I suppose I could invest the hours needed to find the video I specifically recall from that day: the bomb squad's diffusing/controlled explosions of the other two bombs found in the parking garage's support structures (exactly where the first World Trade Center bombing in 1993 was trying to place that van: next to a support column in the parking garage), but I do not have the motive to invest that time and effort.  I don't need to see them again for me to know what I witnessed that day watching the attack unfold on live television.  I remember well the bell shaped device the bomb squad used to safely detonate the other bombs found, and as the clip I did find above repeats, the news that day talked about two other bombs being found and safely contained.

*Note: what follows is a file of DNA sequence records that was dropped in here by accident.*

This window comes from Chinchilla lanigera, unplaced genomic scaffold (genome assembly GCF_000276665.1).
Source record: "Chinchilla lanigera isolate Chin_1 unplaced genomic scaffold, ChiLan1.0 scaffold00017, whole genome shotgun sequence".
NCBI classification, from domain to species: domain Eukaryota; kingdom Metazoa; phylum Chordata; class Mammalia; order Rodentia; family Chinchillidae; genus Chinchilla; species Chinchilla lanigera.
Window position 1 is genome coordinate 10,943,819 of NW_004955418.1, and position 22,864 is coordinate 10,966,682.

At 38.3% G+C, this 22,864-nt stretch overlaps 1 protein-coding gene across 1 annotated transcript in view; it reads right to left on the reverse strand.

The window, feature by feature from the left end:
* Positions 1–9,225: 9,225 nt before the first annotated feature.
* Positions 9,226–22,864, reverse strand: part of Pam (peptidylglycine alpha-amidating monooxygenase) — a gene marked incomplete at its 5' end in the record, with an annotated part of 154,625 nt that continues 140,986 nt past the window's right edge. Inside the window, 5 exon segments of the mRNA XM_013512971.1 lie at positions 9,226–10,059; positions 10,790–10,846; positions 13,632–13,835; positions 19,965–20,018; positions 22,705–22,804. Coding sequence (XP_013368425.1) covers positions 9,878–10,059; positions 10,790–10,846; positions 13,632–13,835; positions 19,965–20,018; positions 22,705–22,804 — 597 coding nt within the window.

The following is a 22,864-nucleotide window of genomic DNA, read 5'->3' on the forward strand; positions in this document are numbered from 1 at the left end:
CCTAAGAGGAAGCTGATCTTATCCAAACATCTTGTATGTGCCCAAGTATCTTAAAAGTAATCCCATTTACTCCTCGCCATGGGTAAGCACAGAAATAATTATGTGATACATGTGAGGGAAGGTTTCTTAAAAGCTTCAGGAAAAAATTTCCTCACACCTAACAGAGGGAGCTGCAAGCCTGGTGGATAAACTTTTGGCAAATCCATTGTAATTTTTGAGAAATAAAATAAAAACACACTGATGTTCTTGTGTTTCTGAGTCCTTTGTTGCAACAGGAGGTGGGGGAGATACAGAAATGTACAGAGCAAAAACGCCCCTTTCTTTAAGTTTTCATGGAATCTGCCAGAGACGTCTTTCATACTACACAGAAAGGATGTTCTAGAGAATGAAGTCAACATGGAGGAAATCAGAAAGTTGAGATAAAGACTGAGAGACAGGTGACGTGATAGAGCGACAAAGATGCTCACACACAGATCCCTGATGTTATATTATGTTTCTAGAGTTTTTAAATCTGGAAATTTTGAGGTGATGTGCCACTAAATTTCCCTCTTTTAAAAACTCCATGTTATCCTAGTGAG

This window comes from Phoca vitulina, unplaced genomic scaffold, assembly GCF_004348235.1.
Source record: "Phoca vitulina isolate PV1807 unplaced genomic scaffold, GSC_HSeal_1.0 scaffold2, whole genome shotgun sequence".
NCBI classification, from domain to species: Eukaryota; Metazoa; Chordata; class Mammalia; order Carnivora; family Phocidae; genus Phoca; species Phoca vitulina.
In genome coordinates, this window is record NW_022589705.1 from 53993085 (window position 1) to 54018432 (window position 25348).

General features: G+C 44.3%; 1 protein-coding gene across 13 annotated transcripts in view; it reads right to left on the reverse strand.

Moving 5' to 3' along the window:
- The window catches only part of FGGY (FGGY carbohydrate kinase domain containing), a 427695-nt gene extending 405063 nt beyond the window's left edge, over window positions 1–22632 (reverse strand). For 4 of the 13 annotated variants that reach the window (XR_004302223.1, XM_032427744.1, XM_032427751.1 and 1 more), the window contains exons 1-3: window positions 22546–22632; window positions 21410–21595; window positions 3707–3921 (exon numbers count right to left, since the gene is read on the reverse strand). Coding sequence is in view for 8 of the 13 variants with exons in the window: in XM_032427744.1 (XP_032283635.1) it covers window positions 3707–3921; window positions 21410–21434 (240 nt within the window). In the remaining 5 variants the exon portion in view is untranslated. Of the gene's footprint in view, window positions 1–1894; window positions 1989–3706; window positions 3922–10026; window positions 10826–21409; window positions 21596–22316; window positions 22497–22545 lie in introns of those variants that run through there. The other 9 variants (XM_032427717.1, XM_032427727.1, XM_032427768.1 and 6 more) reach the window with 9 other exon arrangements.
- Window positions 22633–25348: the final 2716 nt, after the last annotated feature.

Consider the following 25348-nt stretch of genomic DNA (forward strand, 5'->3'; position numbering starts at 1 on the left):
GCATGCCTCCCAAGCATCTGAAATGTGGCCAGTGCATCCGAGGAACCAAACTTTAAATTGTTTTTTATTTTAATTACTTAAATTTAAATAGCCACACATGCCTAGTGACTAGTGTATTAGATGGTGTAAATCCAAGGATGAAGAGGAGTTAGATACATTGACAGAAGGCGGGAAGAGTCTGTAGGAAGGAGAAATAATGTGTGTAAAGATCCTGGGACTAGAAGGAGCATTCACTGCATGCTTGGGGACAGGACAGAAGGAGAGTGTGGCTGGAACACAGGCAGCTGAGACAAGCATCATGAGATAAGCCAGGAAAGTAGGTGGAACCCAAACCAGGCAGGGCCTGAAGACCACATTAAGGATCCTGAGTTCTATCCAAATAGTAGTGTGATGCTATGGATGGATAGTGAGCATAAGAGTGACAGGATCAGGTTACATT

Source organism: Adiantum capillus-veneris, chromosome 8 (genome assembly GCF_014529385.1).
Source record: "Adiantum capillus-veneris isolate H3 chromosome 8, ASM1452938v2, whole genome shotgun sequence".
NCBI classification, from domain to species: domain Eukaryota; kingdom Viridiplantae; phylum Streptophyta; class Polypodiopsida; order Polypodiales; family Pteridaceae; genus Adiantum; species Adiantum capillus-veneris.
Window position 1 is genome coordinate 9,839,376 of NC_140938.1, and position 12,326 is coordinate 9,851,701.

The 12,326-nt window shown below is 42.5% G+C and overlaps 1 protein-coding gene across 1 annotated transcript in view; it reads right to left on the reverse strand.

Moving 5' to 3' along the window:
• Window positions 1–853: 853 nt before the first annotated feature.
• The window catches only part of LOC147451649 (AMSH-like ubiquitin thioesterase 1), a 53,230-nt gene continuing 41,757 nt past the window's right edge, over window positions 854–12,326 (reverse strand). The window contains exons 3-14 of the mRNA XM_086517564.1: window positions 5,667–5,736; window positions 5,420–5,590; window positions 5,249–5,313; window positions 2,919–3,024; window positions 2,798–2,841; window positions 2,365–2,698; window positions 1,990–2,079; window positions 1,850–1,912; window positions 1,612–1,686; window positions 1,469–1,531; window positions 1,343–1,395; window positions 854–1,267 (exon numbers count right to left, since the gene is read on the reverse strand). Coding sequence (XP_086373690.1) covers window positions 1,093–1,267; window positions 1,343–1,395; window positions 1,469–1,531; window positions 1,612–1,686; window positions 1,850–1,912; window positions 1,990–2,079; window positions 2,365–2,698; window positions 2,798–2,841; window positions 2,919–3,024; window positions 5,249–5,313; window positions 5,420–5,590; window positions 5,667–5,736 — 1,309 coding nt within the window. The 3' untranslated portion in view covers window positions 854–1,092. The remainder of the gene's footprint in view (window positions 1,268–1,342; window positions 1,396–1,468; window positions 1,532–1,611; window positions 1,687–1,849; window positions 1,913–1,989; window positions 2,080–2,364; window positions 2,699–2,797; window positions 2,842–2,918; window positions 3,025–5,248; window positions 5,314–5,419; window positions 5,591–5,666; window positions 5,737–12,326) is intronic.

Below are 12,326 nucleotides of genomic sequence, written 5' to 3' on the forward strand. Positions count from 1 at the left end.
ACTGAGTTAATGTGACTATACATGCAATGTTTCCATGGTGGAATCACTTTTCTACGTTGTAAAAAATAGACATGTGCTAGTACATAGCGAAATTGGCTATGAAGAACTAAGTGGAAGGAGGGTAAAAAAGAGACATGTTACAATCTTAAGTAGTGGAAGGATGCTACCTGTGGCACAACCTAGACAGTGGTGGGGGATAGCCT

So, before Bill Clinton signed the 1996 Telecommunications Act, live television feeds of a terrorist attack in the Heartland clearly reported that two other bombs were found in the underground parking garage and safely detonated (at least one of the two was detonated on live TV, but I remember seeing two be detonated, even though it could have been a replaying of one being detonated... it has been 22 years since that rainy day in Central Indiana).  However, it wasn't until after the way was paved for the media consolidations and mergers that have narrowed the breadth and scope of available news originating from a handful/half dozen of global media conglomerates that the trials of both McVeigh and Nichols were held just after the two year anniversary of the bombing.